Learning AWS and Chef (1)

The cloud platform like AWS and OpenStack are gaining popularity these days, and I came up with my mind to take time to study on them. The followings are some notes of my first trials.

AWS OpsWorks


AWS OpsWorks is an application management service using chef as its configuration engine. It can define the layer of application on EC2 instances with some pre-configured cookbook settings, like rails and node.js servers.


It’s nice to have default built-in chef recipes, but it’s still limited ones yet (also, issues and pull requests seems stacking up).

AWS Documentation > OpsWorks > User Guide > Cookbooks and Recipes > Cookbook Repositories

OpsWorks supports loading custom cookbook too, but it’s a little cumbersome. I tried to put them on GitHub, but it requires very fixed directory structure as in the above User Guide. There’re many public cookbooks in the GitHub, but it cannot be easily applied.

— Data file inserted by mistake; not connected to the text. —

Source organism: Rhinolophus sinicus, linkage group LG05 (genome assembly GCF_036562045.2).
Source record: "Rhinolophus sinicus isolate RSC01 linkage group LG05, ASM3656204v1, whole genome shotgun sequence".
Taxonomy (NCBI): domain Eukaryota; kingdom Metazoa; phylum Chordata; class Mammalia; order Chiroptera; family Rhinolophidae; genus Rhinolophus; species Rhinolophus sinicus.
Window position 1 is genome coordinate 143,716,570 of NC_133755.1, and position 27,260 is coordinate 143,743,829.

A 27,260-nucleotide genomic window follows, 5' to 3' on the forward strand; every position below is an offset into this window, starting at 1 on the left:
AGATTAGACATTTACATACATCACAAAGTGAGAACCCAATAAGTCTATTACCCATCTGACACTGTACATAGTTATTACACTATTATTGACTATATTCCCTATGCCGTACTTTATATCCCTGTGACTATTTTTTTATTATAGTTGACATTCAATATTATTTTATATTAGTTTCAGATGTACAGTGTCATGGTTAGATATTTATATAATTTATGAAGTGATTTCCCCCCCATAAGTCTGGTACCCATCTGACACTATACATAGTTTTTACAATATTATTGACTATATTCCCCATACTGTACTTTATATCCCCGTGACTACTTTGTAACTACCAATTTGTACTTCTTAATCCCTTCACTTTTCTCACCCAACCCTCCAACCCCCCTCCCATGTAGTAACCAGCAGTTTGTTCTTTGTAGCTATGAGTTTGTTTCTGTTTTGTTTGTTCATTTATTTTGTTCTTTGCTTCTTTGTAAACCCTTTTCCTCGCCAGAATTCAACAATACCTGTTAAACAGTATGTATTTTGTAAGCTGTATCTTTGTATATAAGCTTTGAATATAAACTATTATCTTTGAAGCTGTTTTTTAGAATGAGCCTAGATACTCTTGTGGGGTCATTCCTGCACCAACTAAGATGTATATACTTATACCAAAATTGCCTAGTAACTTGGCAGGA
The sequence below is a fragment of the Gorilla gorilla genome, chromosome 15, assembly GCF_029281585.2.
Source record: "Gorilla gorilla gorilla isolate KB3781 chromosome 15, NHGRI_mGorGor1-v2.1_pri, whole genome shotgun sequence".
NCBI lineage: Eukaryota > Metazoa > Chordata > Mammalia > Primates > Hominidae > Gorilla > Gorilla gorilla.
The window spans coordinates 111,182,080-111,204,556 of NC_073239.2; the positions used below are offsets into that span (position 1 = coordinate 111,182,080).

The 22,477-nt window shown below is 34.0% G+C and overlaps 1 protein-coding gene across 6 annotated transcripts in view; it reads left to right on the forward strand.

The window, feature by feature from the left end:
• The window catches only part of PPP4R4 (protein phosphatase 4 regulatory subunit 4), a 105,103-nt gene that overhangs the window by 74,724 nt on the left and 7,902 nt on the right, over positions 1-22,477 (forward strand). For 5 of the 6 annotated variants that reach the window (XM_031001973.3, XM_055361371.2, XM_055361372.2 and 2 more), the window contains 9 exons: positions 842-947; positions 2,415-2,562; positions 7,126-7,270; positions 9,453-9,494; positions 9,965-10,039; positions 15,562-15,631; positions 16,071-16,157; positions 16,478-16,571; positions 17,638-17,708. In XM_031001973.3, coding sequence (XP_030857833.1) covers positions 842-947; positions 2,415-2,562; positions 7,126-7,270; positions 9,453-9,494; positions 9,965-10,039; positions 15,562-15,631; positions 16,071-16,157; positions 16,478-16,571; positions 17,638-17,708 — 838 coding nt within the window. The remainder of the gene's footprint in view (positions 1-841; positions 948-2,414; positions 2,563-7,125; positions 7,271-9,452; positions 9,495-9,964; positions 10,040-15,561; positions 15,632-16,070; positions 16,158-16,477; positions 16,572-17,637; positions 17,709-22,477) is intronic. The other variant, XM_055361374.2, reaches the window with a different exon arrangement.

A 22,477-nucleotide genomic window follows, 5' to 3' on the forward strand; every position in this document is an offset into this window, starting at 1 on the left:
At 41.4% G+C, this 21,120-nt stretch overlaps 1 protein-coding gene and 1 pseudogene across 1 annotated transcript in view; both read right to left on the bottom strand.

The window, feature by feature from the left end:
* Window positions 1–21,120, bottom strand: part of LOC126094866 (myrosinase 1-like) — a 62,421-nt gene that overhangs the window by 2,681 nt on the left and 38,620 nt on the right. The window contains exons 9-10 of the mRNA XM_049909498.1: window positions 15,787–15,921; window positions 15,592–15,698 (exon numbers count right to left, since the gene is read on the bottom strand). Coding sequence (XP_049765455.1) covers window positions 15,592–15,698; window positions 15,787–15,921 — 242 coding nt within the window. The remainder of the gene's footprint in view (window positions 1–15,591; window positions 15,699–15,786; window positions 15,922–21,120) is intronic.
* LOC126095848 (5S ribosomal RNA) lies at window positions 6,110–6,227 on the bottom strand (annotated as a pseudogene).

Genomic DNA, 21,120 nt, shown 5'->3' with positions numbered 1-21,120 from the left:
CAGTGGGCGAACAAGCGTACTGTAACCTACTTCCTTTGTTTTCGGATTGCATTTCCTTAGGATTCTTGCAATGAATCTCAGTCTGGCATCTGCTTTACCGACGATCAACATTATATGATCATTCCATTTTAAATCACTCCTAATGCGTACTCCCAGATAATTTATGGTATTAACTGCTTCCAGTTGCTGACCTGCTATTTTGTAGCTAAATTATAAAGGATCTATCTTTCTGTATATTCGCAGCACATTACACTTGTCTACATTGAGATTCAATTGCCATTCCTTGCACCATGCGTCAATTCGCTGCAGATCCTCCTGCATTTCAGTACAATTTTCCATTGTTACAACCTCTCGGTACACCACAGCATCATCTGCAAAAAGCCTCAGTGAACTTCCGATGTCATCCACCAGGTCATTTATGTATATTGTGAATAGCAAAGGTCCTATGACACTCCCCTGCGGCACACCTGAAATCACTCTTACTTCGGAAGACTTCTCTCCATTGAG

If your cookbooks are fully established, this approach may work, but it might be a little difficult to take try and error approach.




Then I’m switching to the aws plugin for vagrant. It nicely starts up EC2 instances through standard vagrant CLI commands, as similar way as local virtual machines.

Create your own git server easily with Chef and the Vagrant AWS plugin: Part 1.

The above site nicely describes the process to setup git server on AWS. Along with the “berkshelf” gem which manages cookbooks, it seems to allow more flexibly setup of chef environment. Nice.


Posted on December 20, 2013, in Web. Bookmark the permalink. Leave a comment.

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